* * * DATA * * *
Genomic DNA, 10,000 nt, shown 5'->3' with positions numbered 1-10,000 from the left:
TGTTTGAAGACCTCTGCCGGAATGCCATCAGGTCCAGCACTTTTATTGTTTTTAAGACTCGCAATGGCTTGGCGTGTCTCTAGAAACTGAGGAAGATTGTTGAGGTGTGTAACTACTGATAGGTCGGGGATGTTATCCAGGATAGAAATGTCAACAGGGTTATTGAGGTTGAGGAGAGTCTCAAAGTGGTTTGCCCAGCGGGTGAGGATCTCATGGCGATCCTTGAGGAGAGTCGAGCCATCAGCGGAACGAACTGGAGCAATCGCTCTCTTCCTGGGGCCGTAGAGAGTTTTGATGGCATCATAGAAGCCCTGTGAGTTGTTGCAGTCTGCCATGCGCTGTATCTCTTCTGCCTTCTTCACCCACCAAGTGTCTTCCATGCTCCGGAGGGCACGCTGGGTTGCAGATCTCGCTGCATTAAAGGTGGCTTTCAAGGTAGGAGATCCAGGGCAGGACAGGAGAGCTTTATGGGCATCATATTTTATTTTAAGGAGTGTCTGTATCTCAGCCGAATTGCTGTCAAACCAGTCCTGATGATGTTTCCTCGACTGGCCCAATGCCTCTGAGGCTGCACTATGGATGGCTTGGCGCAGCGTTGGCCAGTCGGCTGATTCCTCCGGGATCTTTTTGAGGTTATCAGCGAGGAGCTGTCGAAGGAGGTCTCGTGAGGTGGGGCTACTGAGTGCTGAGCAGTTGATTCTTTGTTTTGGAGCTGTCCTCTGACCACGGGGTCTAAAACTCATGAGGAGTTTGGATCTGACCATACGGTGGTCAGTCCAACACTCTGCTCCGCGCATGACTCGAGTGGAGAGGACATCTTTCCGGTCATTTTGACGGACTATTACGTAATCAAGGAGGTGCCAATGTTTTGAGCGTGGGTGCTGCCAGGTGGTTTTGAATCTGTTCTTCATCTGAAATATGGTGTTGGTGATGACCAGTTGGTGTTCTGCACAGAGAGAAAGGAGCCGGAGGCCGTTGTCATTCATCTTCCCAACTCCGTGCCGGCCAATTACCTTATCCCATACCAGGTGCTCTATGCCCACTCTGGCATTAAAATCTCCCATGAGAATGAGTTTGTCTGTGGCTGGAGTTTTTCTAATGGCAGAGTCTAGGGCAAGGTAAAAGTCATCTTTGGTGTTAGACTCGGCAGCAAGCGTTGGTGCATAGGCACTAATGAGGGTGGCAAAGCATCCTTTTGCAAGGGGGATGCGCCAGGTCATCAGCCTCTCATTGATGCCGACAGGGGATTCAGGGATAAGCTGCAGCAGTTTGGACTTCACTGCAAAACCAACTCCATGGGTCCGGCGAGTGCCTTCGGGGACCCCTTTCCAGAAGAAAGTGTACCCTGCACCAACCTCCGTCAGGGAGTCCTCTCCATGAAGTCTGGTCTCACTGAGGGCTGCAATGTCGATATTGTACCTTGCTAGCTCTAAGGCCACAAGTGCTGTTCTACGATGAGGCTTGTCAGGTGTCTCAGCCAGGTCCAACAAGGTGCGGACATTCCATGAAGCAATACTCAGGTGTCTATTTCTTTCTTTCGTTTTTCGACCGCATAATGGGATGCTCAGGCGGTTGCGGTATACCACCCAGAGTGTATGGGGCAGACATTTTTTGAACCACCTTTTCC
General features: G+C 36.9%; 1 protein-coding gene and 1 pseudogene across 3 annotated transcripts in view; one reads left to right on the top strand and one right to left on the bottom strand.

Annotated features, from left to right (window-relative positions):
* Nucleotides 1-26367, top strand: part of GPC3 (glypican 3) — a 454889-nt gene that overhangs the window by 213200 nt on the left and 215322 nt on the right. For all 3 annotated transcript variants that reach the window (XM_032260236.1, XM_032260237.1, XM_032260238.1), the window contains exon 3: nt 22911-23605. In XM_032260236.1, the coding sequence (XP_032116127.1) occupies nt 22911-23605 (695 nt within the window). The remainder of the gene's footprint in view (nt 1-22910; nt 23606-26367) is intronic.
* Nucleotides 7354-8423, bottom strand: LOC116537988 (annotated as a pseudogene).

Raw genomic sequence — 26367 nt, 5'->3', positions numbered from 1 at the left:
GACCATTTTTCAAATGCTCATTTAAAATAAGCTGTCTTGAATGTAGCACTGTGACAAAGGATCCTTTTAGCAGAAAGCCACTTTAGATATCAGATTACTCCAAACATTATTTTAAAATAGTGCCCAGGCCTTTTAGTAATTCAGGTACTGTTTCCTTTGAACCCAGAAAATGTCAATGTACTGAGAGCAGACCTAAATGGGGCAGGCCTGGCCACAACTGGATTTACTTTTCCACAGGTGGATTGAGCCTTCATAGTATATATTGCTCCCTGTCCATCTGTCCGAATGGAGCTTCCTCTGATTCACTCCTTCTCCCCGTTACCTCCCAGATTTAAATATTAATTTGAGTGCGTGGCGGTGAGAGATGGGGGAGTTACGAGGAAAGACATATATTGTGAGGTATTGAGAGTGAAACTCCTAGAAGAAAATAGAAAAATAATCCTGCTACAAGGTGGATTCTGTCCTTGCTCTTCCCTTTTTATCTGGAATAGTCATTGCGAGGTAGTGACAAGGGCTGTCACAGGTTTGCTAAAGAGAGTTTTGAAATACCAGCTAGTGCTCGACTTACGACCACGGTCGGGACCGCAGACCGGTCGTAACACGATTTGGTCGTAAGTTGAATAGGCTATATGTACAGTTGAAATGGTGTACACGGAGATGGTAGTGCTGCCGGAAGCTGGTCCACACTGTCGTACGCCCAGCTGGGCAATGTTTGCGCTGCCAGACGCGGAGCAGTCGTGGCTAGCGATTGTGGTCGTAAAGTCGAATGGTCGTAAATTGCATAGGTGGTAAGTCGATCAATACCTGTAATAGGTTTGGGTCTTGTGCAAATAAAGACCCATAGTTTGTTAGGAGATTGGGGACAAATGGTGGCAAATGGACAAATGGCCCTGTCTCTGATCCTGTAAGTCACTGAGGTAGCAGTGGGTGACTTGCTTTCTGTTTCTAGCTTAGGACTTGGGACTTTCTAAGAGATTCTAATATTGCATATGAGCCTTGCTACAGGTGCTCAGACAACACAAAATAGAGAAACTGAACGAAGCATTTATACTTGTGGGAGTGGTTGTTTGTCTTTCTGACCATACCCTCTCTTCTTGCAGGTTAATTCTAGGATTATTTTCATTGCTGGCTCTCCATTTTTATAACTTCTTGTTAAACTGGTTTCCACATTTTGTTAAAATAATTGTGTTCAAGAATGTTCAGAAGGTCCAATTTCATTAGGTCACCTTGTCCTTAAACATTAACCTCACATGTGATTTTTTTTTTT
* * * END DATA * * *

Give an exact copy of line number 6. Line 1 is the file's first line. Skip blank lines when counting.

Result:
* Nucleotides 7354-8423, bottom strand: LOC116537988 (annotated as a pseudogene).